Commons Confidential: Dave’s sausage offensive

Kevin Maguire's weekly column.

Our posh-boy premier let slip that he counts the number of Old Etonians in the Commons Press Gallery. The quota is down one since the Times’s political editor Roland Watson, a contemporary of Dave’s, shuffled off to become foreign editor. Call Me Dave greeted Watson’s successor, Francis Elliott – who co-wrote a very readable biography of the Tory toff – with a telling: “Ah, that’s one less Etonian in Westminster.” The PM must hope the public doesn’t vote for one fewer in No 10.

The latest edition of Kingston and Surbiton Voice, the Lib Dem constituency rag of the Energy Secretary, Ed Davey, includes three photographs of a man called Derek Osbourne. Two are next to Davey’s Westminster View column; the third, taken outside a school, is below a snap of Davey with Nick Clegg. Osbourne resigned in mid-June as Lib Dem leader of Kingston Council after his arrest on suspicion of possessing indecent images of children. Deadlines are a nightmare, as this journalist knows, but the Kingston Lib Dumbs miscalculated by gambling nobody would notice rather than pulping the paper.

Ed Miliband’s zillionaire supporter Andrew Rosenfeld, a property tycoon worth an estimated £100m, is a sponsor with his union friends of the “People Unite” anti-austerity bus tours. Rosenfeld –who, since he abandoned the Tory cause, gets under Cameron’s skin – intended to travel on one of the buses. I trust Rosenfeld instructed his chauffeur to drop him off around the corner so he could walk to the start.

 A Tory snout  whispers that Con MPs are thin on the ground at Cameron’s backbencher barbecues. Downing Street invitations aren’t the draw they once were as Dave works his way down the rota. “Cameron’s outreach programme will fail,” giggled the congenital rebel, “if he can’t serve us a grilled sausage.”

Lord Mandy adding his tuppenceworth to Labour’s Falkirk selection shenanigans was further evidence the ignoble lord never forgives those who do him a favour, particularly the trade unions that fixed Hartlepool for a then Peter Mandelson.

Kevin Maguire is the associate editor (politics) of the Daily Mirror

Editor's note: This article was amended at 17:00 on 9 July, 2013. 

Apparently Conservative MPs are thin on the ground at Dave's backbencher barbecues. Montage: Dan Murrell/NS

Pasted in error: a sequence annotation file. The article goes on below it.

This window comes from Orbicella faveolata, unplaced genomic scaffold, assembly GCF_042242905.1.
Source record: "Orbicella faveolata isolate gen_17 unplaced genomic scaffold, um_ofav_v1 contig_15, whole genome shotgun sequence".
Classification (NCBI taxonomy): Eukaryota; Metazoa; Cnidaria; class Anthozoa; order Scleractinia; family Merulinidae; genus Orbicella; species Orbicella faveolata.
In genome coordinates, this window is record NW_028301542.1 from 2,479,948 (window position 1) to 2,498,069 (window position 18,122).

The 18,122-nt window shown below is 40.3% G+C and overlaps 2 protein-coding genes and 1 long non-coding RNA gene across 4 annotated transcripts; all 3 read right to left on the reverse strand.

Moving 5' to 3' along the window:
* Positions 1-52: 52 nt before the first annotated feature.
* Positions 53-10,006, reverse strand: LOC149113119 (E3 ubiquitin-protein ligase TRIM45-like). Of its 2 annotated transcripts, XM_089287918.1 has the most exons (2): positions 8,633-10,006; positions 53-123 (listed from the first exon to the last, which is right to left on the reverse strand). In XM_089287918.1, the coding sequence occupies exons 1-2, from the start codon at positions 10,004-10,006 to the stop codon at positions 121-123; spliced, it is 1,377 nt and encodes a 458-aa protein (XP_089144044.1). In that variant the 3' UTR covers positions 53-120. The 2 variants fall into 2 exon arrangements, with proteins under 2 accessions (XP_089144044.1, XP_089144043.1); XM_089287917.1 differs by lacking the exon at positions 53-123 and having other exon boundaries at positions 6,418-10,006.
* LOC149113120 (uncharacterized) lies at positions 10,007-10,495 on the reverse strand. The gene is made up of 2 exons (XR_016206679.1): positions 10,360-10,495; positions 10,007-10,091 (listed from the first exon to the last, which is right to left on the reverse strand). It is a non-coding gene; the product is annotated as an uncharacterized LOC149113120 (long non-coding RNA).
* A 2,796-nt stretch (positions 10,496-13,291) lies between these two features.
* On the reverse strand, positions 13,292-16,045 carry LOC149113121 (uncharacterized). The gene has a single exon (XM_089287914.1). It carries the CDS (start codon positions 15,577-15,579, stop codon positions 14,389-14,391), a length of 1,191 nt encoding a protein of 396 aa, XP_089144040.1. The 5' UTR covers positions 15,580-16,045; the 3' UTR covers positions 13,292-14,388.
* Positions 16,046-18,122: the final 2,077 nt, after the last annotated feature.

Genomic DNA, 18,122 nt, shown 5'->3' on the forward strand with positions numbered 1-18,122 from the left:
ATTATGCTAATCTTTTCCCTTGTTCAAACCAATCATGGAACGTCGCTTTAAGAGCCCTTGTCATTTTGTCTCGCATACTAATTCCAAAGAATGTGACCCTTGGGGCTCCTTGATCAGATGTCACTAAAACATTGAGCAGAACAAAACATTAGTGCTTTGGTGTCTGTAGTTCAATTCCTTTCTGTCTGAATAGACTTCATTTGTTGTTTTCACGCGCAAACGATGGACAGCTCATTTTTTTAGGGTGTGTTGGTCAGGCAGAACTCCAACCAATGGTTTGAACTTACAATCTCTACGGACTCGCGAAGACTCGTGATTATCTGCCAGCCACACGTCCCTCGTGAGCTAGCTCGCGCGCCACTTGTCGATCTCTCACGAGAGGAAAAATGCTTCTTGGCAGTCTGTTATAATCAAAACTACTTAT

Kevin Maguire is Associate Editor (Politics) on the Daily Mirror and author of our Commons Confidential column on the high politics and low life in Westminster. An award-winning journalist, he is in frequent demand on television and radio and co-authored a book on great parliamentary scandals. He was formerly Chief Reporter on the Guardian and Labour Correspondent on the Daily Telegraph.

This article first appeared in the 08 July 2013 issue of the New Statesman, The world takes sides

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How Theresa May laid a trap for herself on the immigration target

When Home Secretary, she insisted on keeping foreign students in the figures – causing a headache for herself today.

When Home Secretary, Theresa May insisted that foreign students should continue to be counted in the overall immigration figures. Some cabinet colleagues, including then Business Secretary Vince Cable and Chancellor George Osborne wanted to reverse this. It was economically illiterate. Current ministers, like the Foreign Secretary Boris Johnson, Chancellor Philip Hammond and Home Secretary Amber Rudd, also want foreign students exempted from the total.

David Cameron’s government aimed to cut immigration figures – including overseas students in that aim meant trying to limit one of the UK’s crucial financial resources. They are worth £25bn to the UK economy, and their fees make up 14 per cent of total university income. And the impact is not just financial – welcoming foreign students is diplomatically and culturally key to Britain’s reputation and its relationship with the rest of the world too. Even more important now Brexit is on its way.

But they stayed in the figures – a situation that, along with counterproductive visa restrictions also introduced by May’s old department, put a lot of foreign students off studying here. For example, there has been a 44 per cent decrease in the number of Indian students coming to Britain to study in the last five years.

Now May’s stubbornness on the migration figures appears to have caught up with her. The Times has revealed that the Prime Minister is ready to “soften her longstanding opposition to taking foreign students out of immigration totals”. It reports that she will offer to change the way the numbers are calculated.

Why the u-turn? No 10 says the concession is to ensure the Higher and Research Bill, key university legislation, can pass due to a Lords amendment urging the government not to count students as “long-term migrants” for “public policy purposes”.

But it will also be a factor in May’s manifesto pledge (and continuation of Cameron’s promise) to cut immigration to the “tens of thousands”. Until today, ministers had been unclear about whether this would be in the manifesto.

Now her u-turn on student figures is being seized upon by opposition parties as “massaging” the migration figures to meet her target. An accusation for which May only has herself, and her steadfast politicising of immigration, to blame.

Anoosh Chakelian is senior writer at the New Statesman.

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